Huntington Ashram Monastery
Jaya Jaya Rama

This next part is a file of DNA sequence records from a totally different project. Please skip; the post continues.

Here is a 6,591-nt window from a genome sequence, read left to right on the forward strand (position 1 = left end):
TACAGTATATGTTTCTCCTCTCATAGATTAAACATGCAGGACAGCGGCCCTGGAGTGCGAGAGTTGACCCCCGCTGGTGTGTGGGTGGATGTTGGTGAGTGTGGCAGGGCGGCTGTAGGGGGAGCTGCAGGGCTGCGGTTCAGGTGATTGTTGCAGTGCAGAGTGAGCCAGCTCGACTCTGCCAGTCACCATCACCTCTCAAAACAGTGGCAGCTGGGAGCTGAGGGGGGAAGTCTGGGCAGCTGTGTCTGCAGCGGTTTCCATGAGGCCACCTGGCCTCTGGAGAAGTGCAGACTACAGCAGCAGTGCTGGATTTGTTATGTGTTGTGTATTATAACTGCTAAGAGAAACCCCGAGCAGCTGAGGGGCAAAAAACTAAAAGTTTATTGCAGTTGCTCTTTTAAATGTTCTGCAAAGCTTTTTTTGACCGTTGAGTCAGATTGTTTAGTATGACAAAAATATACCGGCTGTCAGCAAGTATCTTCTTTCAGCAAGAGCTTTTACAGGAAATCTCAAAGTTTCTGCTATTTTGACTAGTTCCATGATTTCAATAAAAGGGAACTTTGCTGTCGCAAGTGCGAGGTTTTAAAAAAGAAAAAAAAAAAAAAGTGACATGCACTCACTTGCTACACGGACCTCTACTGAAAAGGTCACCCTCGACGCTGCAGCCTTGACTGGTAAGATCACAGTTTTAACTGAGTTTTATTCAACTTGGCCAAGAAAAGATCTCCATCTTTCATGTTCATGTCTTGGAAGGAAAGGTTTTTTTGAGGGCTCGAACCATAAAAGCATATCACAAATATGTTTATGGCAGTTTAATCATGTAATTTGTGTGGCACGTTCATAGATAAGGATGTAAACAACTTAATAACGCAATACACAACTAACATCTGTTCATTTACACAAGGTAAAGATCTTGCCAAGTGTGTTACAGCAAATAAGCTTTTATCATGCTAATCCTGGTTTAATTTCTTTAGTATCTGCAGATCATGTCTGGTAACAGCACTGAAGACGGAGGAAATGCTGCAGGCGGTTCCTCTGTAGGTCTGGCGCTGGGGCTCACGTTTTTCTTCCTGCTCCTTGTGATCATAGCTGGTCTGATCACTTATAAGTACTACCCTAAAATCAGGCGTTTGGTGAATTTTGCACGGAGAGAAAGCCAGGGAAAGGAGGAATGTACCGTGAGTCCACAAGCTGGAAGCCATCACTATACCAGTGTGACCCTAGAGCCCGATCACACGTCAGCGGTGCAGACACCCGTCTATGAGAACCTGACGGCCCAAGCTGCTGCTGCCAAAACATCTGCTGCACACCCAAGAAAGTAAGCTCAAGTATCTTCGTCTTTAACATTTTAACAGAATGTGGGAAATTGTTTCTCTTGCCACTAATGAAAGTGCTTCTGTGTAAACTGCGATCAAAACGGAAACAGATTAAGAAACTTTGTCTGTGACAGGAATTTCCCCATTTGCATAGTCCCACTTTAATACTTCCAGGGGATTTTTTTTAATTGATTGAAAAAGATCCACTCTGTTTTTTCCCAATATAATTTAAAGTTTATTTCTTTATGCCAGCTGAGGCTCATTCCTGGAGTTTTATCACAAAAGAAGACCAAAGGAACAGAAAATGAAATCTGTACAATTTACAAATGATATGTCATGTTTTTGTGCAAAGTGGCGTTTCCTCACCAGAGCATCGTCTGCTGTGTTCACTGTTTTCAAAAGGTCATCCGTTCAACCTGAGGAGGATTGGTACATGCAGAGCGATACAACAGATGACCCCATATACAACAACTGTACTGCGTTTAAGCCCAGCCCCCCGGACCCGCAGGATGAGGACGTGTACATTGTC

Editors’ Notes Alice Coltrane’s second solo record following A Monastic Trio in 1968, Huntington Ashram Monastery is finally receiving some exposure in the digital era. Notable for its spare design, the album features Coltrane’s harp or piano in singular collaboration with Ron Carter’s bass and Rashied Ali’s drums. The absence of horns often leaves the melodies to Carter’s bass: its humming incantation on the title track is the album’s most memorable moment. Each song is based around a person or concept: “Via Sivanandagar” and “Paramahansa Lake” are dedicated to Swamis who influenced Coltrane, while “Turiya” and “I.H.S.” (meaning “I have suffered”) refer to notions of Karma and Nirvana. While one can hear Coltrane reaching for a peaceful state, there is an undercurrent of torment and tumult running through these performances. The closing track “Jaya Jaya Rama” is a fearsome blues song driven by Coltrane’s pestling piano. One can feel the musicians confronting the emotions brought about by the death of John Coltrane; the album’s title refers to the town in Long Island where he died not two years before this album was recorded.